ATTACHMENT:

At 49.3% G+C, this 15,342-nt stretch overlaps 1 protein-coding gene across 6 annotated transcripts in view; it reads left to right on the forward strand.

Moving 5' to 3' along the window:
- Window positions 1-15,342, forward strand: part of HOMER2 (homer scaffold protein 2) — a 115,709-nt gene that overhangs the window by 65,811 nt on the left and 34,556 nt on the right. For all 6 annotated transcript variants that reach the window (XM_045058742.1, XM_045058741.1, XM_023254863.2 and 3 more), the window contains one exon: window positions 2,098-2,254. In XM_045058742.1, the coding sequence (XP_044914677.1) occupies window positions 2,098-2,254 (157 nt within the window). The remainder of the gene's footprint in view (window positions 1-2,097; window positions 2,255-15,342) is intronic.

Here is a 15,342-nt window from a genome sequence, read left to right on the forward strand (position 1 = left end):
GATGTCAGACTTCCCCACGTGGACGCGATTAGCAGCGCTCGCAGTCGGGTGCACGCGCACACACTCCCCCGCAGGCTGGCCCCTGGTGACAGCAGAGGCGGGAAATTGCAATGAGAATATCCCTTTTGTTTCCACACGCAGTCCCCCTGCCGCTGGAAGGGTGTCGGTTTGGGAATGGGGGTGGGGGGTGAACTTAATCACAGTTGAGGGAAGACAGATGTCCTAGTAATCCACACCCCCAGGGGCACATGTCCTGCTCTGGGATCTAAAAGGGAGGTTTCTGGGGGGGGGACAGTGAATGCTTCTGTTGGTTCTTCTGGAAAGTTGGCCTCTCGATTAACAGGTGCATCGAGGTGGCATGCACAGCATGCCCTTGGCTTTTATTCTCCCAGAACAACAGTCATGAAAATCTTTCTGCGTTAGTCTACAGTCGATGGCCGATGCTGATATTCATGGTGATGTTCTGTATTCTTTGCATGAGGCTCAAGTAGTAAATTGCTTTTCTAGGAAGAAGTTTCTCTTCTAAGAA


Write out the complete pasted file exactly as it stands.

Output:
At 49.3% G+C, this 15,342-nt stretch overlaps 1 protein-coding gene across 6 annotated transcripts in view; it reads left to right on the forward strand.

Moving 5' to 3' along the window:
- Window positions 1-15,342, forward strand: part of HOMER2 (homer scaffold protein 2) — a 115,709-nt gene that overhangs the window by 65,811 nt on the left and 34,556 nt on the right. For all 6 annotated transcript variants that reach the window (XM_045058742.1, XM_045058741.1, XM_023254863.2 and 3 more), the window contains one exon: window positions 2,098-2,254. In XM_045058742.1, the coding sequence (XP_044914677.1) occupies window positions 2,098-2,254 (157 nt within the window). The remainder of the gene's footprint in view (window positions 1-2,097; window positions 2,255-15,342) is intronic.

Here is a 15,342-nt window from a genome sequence, read left to right on the forward strand (position 1 = left end):
GATGTCAGACTTCCCCACGTGGACGCGATTAGCAGCGCTCGCAGTCGGGTGCACGCGCACACACTCCCCCGCAGGCTGGCCCCTGGTGACAGCAGAGGCGGGAAATTGCAATGAGAATATCCCTTTTGTTTCCACACGCAGTCCCCCTGCCGCTGGAAGGGTGTCGGTTTGGGAATGGGGGTGGGGGGTGAACTTAATCACAGTTGAGGGAAGACAGATGTCCTAGTAATCCACACCCCCAGGGGCACATGTCCTGCTCTGGGATCTAAAAGGGAGGTTTCTGGGGGGGGGACAGTGAATGCTTCTGTTGGTTCTTCTGGAAAGTTGGCCTCTCGATTAACAGGTGCATCGAGGTGGCATGCACAGCATGCCCTTGGCTTTTATTCTCCCAGAACAACAGTCATGAAAATCTTTCTGCGTTAGTCTACAGTCGATGGCCGATGCTGATATTCATGGTGATGTTCTGTATTCTTTGCATGAGGCTCAAGTAGTAAATTGCTTTTCTAGGAAGAAGTTTCTCTTCTAAGAA